NEWS
September 26, 1997
Yesterday was the 40th anniversary of the Little Rock Nine. An Arkansan schoolboy who watched that saga unfold on TV is now president. Bill Clinton had to wait for college to attend school with a person of another race - and yesterday he held open the doors of Central High School as the Nine walked through to commemorate what is and what has been. If anything, yesterday's powerful ceremony was about memory. Those of us who were there or watched on TV as the future walked through the door - we should pass on how it looked and felt, what it meant, what it means.
NEWS
August 10, 2010
RE JANE Gilvary's enlightening and gregarious piece of literature ( op-ed, "Cracker History 101," July 26 ): Are you out of your cotton-picking mind? How could you use eight names to minimize what more than 100 million white Christians did to the colored man throughout history? ("Colored man" includes Indians, Vietnamese, Jews and others.) How could you stand there and list just eight men who helped give colored men their civil rights, rights that were theirs from the beginning - but not acknowledged by more than 100 million white people?
NEWS
February 17, 1991 | By Wendy Greenberg, Special to The Inquirer
Until this week, history was exactly the way it was written in history books to most Stoney Creek Elementary School students in Whitpain Township. Then they met Mariline Wilkins, great-great-grandniece of abolitionist Harriet Tubman. Wilkins told them stories that are not in the history books. They especially liked the drama of the story about Tubman killing her own brother. Wilkins, a North Philadelphia resident and an aunt by marriage to Stoney Creek second-grade teacher Rita Johnson, brought history to the students on Wednesday, part of the school's observance of Black History Month.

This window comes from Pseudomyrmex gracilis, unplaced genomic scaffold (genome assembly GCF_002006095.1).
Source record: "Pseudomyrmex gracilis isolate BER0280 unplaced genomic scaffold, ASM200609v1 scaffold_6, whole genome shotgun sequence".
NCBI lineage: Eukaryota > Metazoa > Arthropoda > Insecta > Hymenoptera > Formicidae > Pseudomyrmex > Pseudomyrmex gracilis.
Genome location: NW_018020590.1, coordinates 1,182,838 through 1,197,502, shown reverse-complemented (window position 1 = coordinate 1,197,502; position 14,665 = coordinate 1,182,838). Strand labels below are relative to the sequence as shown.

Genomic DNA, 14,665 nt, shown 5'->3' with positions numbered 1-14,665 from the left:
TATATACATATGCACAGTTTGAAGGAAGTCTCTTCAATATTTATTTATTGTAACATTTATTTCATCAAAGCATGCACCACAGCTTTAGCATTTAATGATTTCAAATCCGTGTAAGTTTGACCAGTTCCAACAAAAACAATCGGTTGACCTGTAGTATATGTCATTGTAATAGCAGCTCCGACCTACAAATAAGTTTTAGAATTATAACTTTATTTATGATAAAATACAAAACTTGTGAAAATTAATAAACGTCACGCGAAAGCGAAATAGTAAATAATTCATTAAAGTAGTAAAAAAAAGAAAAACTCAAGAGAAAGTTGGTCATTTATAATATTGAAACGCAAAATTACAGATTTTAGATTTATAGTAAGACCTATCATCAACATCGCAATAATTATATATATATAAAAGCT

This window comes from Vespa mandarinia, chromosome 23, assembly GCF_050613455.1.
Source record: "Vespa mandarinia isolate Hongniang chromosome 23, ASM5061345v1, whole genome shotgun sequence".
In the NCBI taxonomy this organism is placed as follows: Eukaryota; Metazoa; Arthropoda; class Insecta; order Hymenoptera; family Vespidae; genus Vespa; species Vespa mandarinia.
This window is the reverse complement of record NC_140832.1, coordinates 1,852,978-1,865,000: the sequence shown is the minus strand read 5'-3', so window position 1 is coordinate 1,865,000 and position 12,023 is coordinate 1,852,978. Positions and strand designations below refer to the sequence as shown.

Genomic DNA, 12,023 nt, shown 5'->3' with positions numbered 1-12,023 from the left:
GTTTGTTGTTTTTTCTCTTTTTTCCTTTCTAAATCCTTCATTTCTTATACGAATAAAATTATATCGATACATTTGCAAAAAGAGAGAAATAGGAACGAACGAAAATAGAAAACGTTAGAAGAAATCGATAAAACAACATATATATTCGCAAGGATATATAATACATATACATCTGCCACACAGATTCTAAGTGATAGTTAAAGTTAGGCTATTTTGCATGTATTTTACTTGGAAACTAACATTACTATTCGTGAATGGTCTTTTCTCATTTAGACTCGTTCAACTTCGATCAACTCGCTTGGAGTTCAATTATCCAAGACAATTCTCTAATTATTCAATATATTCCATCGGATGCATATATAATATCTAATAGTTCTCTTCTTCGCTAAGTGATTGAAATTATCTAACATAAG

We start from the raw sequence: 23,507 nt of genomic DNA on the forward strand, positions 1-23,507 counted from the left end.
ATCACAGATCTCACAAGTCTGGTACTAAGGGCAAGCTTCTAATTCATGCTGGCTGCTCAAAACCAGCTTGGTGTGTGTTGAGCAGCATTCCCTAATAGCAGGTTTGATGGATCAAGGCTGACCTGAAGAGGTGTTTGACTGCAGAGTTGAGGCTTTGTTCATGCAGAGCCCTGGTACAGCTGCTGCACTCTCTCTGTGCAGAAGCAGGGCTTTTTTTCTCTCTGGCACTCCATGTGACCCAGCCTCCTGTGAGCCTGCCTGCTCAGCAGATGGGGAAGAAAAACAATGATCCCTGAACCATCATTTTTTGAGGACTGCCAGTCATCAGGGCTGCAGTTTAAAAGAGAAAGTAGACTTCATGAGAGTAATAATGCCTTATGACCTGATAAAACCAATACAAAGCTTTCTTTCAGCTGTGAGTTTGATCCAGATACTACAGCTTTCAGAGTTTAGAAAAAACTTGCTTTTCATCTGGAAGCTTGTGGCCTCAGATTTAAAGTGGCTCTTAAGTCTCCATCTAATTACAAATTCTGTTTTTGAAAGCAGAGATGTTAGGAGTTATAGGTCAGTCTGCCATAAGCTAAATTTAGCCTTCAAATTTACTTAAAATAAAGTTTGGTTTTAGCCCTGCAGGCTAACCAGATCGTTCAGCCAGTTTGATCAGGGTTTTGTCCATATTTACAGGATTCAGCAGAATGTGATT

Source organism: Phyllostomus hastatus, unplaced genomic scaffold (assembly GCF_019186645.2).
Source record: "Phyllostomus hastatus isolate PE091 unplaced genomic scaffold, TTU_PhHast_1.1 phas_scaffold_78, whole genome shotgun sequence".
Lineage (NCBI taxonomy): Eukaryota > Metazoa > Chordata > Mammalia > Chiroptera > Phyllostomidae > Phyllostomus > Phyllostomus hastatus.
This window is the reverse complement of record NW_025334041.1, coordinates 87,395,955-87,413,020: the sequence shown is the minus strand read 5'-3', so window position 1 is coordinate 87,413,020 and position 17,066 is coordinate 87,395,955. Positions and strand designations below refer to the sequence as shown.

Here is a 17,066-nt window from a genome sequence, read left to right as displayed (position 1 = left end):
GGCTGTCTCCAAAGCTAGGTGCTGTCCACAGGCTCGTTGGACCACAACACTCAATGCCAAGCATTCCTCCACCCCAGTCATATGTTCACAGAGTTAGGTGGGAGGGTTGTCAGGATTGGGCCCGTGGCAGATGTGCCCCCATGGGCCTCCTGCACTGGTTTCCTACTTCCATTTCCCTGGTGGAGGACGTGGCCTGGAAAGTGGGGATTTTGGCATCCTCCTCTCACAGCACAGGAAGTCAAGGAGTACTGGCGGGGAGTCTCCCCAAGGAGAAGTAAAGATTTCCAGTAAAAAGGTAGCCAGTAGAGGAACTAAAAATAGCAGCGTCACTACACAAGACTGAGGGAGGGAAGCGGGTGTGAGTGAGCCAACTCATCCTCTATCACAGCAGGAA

1 | 2 | 3 | 4 | 5 | Next »
ARTICLES BY DATE
ENTERTAINMENT
July 4, 2015 | By Jacqueline Bigar, For The Inquirer
ARIES (March 21-April 19) (*****) Zero in on some friends who seem to have the whole Fourth of July routine down. You will witness a lot of fun talk and friends socializing tonight. Toss yourself right in the middle of the whole scene. There is no telling whom you might meet as this party continues until late Sunday, when you need some downtime and vanish ... hopefully not alone. TAURUS (April 20-May 20) (*****) The bull is center stage, and wherever you appear, all eyes turn to you. Whether you are the host or hostess of the celebration is not even relevant: Others cannot get their gaze off you. You seem to be very much in touch with others' needs.
NEWS
May 23, 2014 | By Tirdad Derakhshani, Inquirer Staff Writer
History books have been kind to Philadelphia - the city William Penn hewed with its rational lines and ordered grid system; the city that gave birth to the Declaration of Independence. Yet historians have all but ignored the rich culture our area enjoyed before Europeans claimed it for their own. So argues "A Lost World," the sixth episode of the documentary series Philadelphia: The Great Experiment , which tells the story of the Lenape, who called the Delaware Valley home for 13,000 years before Penn made landfall.
NEWS
April 25, 2014 | By Jeff Gammage, Inquirer Staff Writer
In China, Maura Cunningham says, if you're going to hold an online discussion of the Tiananmen Square massacre, you'd better speak in code. Don't mention June 4, the date the tanks rolled against unarmed protesters. Instead, try "May 35th" - a count of that month's 31 days plus four in June. It's a way around the censors and to avoid the lurking presence of the state security apparatus. The game being played between citizen and government isn't exactly cat-and-mouse, said Cunningham, a scholar of Chinese history from Philadelphia.
NEWS
September 2, 2013 | By Edward Colimore, Inquirer Staff Writer